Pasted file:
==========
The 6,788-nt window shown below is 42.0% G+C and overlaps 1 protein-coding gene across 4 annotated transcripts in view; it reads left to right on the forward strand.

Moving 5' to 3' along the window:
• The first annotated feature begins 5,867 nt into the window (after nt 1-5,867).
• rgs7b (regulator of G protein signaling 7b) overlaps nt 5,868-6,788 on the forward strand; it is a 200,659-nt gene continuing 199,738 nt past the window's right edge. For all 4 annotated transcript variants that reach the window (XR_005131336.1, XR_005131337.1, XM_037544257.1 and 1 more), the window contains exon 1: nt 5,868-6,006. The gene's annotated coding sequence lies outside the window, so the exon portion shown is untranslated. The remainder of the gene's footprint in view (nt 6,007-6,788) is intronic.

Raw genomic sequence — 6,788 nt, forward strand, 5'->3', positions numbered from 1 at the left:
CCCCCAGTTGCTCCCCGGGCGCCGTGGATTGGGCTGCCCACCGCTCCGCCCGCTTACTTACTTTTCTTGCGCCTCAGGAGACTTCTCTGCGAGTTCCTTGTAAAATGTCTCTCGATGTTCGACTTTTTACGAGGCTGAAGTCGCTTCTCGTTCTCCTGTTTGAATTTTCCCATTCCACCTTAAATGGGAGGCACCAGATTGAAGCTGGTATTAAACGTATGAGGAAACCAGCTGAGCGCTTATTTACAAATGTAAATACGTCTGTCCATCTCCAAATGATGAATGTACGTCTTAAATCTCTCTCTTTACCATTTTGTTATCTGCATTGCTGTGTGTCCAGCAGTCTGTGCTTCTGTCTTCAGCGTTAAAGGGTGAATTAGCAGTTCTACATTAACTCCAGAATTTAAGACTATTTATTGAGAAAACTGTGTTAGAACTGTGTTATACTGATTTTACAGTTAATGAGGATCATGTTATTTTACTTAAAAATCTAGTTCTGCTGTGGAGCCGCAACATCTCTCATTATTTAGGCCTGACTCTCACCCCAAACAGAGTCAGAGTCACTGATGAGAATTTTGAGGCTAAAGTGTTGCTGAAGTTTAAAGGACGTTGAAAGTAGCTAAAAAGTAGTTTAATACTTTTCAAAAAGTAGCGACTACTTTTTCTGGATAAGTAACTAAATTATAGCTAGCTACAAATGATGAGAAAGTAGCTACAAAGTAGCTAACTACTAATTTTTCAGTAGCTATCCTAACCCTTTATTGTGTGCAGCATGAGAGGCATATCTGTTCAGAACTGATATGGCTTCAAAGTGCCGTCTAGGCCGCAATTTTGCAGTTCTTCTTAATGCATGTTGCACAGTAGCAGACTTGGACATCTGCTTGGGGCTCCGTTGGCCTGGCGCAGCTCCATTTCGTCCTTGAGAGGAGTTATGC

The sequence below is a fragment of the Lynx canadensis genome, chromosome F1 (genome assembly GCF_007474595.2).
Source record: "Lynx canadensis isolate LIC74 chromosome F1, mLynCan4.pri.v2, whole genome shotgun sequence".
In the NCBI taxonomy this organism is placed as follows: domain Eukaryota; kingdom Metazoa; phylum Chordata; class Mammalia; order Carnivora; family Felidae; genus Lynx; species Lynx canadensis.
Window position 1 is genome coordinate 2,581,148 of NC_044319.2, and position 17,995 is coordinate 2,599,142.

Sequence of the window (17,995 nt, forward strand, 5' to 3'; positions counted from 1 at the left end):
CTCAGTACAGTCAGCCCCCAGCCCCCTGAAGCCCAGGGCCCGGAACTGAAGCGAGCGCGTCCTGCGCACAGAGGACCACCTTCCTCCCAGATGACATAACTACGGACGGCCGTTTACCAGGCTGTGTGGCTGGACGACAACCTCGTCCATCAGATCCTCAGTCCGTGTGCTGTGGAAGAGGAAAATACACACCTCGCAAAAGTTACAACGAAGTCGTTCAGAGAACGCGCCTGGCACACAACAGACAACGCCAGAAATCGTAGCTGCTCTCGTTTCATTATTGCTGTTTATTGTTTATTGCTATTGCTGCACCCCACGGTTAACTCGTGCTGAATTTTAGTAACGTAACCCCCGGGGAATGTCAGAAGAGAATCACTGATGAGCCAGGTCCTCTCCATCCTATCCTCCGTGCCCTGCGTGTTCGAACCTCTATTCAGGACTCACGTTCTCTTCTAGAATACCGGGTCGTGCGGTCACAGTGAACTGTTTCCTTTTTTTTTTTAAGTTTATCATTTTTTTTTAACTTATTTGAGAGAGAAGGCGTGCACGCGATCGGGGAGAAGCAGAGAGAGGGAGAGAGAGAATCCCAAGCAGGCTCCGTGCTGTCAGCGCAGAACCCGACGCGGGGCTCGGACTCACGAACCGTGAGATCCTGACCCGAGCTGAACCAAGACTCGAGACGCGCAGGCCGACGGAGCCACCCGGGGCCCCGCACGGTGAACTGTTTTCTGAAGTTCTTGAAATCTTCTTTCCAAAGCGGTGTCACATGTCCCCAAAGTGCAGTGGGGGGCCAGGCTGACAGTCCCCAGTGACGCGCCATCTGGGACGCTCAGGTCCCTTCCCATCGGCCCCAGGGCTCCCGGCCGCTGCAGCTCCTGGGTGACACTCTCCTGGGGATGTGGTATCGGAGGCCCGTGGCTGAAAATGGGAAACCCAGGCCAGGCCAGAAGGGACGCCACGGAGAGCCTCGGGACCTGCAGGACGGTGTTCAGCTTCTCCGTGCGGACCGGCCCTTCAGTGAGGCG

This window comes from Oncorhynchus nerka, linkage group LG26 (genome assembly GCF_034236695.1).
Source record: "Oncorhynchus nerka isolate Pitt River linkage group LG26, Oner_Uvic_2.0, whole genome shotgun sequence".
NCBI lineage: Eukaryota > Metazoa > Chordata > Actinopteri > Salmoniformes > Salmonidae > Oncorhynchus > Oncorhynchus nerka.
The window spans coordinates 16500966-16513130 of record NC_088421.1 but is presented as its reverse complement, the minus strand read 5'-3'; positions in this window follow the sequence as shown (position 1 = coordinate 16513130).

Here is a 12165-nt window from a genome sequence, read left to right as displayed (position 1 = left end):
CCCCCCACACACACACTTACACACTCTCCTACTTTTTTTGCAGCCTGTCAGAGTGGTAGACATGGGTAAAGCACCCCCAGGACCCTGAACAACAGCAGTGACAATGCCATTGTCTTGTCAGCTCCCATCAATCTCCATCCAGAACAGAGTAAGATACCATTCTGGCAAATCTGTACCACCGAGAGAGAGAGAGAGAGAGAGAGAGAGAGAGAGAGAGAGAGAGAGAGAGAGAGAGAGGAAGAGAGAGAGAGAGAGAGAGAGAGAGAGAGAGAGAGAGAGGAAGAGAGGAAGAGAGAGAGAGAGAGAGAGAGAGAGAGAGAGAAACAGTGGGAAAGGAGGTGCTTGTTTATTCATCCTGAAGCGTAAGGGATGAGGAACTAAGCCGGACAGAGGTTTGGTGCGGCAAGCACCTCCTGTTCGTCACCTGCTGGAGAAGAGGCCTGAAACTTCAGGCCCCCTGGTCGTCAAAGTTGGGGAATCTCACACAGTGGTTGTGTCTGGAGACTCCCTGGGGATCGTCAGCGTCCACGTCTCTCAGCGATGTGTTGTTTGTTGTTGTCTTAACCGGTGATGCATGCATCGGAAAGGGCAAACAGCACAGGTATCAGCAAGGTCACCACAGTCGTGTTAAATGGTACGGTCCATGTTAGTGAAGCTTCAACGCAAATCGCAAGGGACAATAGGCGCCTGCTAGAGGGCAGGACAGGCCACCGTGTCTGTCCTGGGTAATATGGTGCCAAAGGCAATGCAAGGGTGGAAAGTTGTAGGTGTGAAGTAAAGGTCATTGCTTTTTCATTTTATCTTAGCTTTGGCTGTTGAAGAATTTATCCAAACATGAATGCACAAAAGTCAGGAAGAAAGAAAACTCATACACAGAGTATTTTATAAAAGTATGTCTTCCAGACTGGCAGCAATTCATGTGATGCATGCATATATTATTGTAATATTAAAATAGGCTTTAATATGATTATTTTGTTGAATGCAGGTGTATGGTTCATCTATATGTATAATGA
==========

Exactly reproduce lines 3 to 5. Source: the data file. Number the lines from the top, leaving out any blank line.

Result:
• The first annotated feature begins 5,867 nt into the window (after nt 1-5,867).
• rgs7b (regulator of G protein signaling 7b) overlaps nt 5,868-6,788 on the forward strand; it is a 200,659-nt gene continuing 199,738 nt past the window's right edge. For all 4 annotated transcript variants that reach the window (XR_005131336.1, XR_005131337.1, XM_037544257.1 and 1 more), the window contains exon 1: nt 5,868-6,006. The gene's annotated coding sequence lies outside the window, so the exon portion shown is untranslated. The remainder of the gene's footprint in view (nt 6,007-6,788) is intronic.

Raw genomic sequence — 6,788 nt, forward strand, 5'->3', positions numbered from 1 at the left: